EDMONTON — A historical building in Edmonton’s downtown core was recently purchased by Gather Co. with the intent to transform the three-story building into flexible, transitional housing for women experiencing homelessness.
Stovel Block was built in 1912 and will be repurposed to house close to 30 women in the Edmonton area as they transition into long-term housing.
The women will have individual suites and a common kitchen space to allow for increased food stability and an enhanced quality of life.
According to a release on Tuesday, 2,000 people in Edmonton are homeless with the majority being between the ages of 25 to 65, and 47 per cent identifying as women.
Gather Co. saved the building from demolition and signed a lease with Boyle Street Community Services to bring this housing initiative to the community.
“The Heritage folks are passionate about saving, not knocking down. And the Boyle street folks are all about saving, trying to save and not giving up on people,” Kelly Pope, partner at Gather Co., said.
“Edmonton is facing a homelessness crisis that is exacerbated by the COVID-19 pandemic and the decline in Alberta’s economy,” Jordan Reiniger, executive director for Boyle Street Community Services, said.
“So many people in our city don’t know where their next meal is going to come from, and struggle to find a roof over their head each night, this facility will not only help that, but the programs offered through it will help to build skills for the future.”
Courtesy: Boyle Street Community Services
According to Pope, the building should be up and running in a few months. It will operate through a referral based program led by Boyle Street.
“I find we’re going to make a difference in some people’s lives which is really what this is about,” Pope said.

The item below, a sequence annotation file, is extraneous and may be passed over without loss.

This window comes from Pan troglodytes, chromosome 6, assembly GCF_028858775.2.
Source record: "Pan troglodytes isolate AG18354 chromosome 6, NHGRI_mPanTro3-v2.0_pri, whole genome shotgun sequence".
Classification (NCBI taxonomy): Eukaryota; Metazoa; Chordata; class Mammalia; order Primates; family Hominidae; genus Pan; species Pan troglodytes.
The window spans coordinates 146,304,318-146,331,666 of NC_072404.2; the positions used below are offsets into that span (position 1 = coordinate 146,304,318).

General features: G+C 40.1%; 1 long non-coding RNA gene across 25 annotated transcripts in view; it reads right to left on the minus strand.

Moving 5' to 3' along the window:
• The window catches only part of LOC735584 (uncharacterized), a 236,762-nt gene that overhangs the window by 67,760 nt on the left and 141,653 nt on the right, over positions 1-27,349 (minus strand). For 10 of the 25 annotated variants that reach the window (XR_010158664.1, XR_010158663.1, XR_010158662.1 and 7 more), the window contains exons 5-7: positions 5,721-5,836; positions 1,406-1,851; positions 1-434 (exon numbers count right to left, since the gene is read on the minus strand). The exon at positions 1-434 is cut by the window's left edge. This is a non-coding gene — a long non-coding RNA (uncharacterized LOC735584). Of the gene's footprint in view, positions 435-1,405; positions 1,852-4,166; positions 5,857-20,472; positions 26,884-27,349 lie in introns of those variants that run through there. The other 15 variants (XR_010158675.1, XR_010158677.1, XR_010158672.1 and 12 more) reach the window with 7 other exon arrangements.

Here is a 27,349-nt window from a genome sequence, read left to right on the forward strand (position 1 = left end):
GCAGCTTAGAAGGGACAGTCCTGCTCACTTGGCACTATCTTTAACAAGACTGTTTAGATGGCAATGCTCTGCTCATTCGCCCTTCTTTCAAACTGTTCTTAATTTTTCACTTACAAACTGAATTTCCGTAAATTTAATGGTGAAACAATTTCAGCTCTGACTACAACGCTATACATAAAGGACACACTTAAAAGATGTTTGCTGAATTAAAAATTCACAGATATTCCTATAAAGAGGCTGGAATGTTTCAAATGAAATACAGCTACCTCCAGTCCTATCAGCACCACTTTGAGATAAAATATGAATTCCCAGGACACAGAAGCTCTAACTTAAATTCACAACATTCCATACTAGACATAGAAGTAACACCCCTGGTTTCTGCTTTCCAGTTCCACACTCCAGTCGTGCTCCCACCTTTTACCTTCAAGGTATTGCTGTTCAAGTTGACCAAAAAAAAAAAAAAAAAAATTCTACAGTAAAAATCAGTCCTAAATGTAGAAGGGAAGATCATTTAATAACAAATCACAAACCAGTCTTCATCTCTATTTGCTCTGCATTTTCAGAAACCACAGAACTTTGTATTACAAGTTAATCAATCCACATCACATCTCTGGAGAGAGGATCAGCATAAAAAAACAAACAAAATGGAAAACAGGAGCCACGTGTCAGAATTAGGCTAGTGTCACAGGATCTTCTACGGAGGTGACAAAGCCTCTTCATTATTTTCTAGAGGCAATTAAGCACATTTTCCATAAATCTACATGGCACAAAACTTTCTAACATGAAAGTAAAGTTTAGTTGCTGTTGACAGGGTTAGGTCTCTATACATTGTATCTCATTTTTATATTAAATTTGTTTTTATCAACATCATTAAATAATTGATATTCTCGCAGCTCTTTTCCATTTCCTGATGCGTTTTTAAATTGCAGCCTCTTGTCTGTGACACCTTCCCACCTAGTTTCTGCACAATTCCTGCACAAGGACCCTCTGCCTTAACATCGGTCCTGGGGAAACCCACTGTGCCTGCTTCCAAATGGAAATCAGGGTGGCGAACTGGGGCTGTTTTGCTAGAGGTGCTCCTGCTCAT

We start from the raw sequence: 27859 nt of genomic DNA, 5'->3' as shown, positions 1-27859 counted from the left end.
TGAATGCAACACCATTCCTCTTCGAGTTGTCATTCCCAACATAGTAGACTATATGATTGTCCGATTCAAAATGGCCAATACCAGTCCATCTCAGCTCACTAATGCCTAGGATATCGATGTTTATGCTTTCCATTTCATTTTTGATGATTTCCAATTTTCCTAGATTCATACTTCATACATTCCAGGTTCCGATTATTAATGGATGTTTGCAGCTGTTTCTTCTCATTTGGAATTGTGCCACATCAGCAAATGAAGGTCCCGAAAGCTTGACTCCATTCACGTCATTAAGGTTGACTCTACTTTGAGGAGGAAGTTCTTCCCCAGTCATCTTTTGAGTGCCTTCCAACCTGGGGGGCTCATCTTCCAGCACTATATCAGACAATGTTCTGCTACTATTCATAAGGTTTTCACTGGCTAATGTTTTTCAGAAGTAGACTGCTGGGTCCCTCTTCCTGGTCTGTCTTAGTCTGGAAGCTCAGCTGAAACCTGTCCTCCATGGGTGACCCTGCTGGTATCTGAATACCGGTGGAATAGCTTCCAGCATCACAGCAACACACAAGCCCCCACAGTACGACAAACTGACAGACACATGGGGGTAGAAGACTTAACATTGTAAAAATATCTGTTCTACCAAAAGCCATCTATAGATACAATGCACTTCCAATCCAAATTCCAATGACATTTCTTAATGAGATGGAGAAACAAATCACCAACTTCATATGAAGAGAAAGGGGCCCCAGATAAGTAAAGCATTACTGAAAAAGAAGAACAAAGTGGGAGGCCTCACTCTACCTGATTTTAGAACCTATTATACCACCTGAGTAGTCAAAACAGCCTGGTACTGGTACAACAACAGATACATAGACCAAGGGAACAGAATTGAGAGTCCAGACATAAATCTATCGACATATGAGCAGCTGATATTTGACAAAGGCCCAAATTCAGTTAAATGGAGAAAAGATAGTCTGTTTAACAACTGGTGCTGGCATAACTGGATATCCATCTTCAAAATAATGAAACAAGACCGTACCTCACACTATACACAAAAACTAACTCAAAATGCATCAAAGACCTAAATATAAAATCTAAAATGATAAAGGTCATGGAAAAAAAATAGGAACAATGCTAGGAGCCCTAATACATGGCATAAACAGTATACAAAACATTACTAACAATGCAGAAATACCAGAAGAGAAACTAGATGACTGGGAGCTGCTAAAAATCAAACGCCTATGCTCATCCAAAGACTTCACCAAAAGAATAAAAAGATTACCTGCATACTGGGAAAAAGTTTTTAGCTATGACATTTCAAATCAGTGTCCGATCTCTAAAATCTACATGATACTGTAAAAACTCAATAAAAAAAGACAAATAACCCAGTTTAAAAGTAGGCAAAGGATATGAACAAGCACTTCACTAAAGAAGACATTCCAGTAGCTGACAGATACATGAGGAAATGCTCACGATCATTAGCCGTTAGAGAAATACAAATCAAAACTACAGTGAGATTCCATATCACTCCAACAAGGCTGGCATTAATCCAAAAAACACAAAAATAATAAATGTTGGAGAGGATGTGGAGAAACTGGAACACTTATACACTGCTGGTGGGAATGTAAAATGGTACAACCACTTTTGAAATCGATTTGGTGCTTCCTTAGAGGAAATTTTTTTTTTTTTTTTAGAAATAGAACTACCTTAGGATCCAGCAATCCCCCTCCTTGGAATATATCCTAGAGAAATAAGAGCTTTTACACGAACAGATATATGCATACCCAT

“There’s not a lot in our community that’s specifically geared towards women so this is really important for us to be able to create that choice in housing that’s specifically geared towards people who identify as women,” Reiniger said.
Reiniger explained the experience for women on the street is far more challenging than it is for men.
“The shelter model is not working,” he said. “It’s not a safe place for women or conducive to helping people move forward with their lives and get that support.
“Our goal here is to create more choice in the system.”
Before opening the building back up, Reiniger told CTV News Edmonton they invited Elder Rose Wabasca for a pipe and smudging ceremony.
Once the ceremony was complete, Wabasca gave Stovel Block a Cree name, Sakhita Kikinaw, which roughly translates to a house or place of love.
So far, the City of Edmonton has provided $645,000 in grant funding to go towards the rehabilitation of the building’s historical elements, according to the release. The full restoration, which cost around $1,356,000, was covered by Gather Co.
The city plans to end chronic homelessness by developing integrated systems that get people off the streets by 2022. Since 2009, more than 12,000 people have been housed through Housing First and related programs, the release says.
For more information on the new 30-unit housing block go to endhomelessnessyeg.ca.
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